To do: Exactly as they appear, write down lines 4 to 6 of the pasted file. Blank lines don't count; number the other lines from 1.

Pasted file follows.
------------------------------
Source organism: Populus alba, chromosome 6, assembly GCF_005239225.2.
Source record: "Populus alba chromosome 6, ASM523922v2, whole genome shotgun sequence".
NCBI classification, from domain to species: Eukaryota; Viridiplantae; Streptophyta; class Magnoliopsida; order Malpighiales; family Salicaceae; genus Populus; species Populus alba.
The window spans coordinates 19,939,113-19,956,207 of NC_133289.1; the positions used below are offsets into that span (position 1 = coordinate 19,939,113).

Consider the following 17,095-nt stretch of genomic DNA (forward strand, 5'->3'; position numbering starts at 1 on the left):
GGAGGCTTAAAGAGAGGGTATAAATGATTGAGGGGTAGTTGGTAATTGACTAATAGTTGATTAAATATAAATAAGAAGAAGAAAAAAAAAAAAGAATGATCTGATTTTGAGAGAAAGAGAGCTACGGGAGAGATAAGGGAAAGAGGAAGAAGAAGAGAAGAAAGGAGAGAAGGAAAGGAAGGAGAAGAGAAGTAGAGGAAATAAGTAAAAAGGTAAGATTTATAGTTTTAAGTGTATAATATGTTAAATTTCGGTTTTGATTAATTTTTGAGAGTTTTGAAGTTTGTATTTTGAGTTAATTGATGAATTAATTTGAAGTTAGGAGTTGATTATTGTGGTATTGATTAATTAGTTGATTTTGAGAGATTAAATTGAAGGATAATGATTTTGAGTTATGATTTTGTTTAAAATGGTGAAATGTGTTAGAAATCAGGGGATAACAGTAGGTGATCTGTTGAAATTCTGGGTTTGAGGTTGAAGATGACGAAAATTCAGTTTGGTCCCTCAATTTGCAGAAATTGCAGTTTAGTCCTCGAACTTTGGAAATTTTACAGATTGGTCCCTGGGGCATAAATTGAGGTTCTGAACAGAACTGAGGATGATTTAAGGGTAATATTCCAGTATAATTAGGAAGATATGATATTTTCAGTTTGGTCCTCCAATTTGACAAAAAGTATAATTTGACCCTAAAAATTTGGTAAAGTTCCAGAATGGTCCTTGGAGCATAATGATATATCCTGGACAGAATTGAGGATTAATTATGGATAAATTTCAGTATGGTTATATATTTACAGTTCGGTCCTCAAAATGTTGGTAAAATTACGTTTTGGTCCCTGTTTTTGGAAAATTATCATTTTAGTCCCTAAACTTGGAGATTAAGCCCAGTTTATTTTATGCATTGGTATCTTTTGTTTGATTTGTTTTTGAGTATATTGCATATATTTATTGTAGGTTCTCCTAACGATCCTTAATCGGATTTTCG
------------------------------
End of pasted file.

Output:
The window spans coordinates 19,939,113-19,956,207 of NC_133289.1; the positions used below are offsets into that span (position 1 = coordinate 19,939,113).

Consider the following 17,095-nt stretch of genomic DNA (forward strand, 5'->3'; position numbering starts at 1 on the left):
GGAGGCTTAAAGAGAGGGTATAAATGATTGAGGGGTAGTTGGTAATTGACTAATAGTTGATTAAATATAAATAAGAAGAAGAAAAAAAAAAAAGAATGATCTGATTTTGAGAGAAAGAGAGCTACGGGAGAGATAAGGGAAAGAGGAAGAAGAAGAGAAGAAAGGAGAGAAGGAAAGGAAGGAGAAGAGAAGTAGAGGAAATAAGTAAAAAGGTAAGATTTATAGTTTTAAGTGTATAATATGTTAAATTTCGGTTTTGATTAATTTTTGAGAGTTTTGAAGTTTGTATTTTGAGTTAATTGATGAATTAATTTGAAGTTAGGAGTTGATTATTGTGGTATTGATTAATTAGTTGATTTTGAGAGATTAAATTGAAGGATAATGATTTTGAGTTATGATTTTGTTTAAAATGGTGAAATGTGTTAGAAATCAGGGGATAACAGTAGGTGATCTGTTGAAATTCTGGGTTTGAGGTTGAAGATGACGAAAATTCAGTTTGGTCCCTCAATTTGCAGAAATTGCAGTTTAGTCCTCGAACTTTGGAAATTTTACAGATTGGTCCCTGGGGCATAAATTGAGGTTCTGAACAGAACTGAGGATGATTTAAGGGTAATATTCCAGTATAATTAGGAAGATATGATATTTTCAGTTTGGTCCTCCAATTTGACAAAAAGTATAATTTGACCCTAAAAATTTGGTAAAGTTCCAGAATGGTCCTTGGAGCATAATGATATATCCTGGACAGAATTGAGGATTAATTATGGATAAATTTCAGTATGGTTATATATTTACAGTTCGGTCCTCAAAATGTTGGTAAAATTACGTTTTGGTCCCTGTTTTTGGAAAATTATCATTTTAGTCCCTAAACTTGGAGATTAAGCCCAGTTTATTTTATGCATTGGTATCTTTTGTTTGATTTGTTTTTGAGTATATTGCATATATTTATTGTAGGTTCTCCTAACGATCCTTAATCGGATTTTCG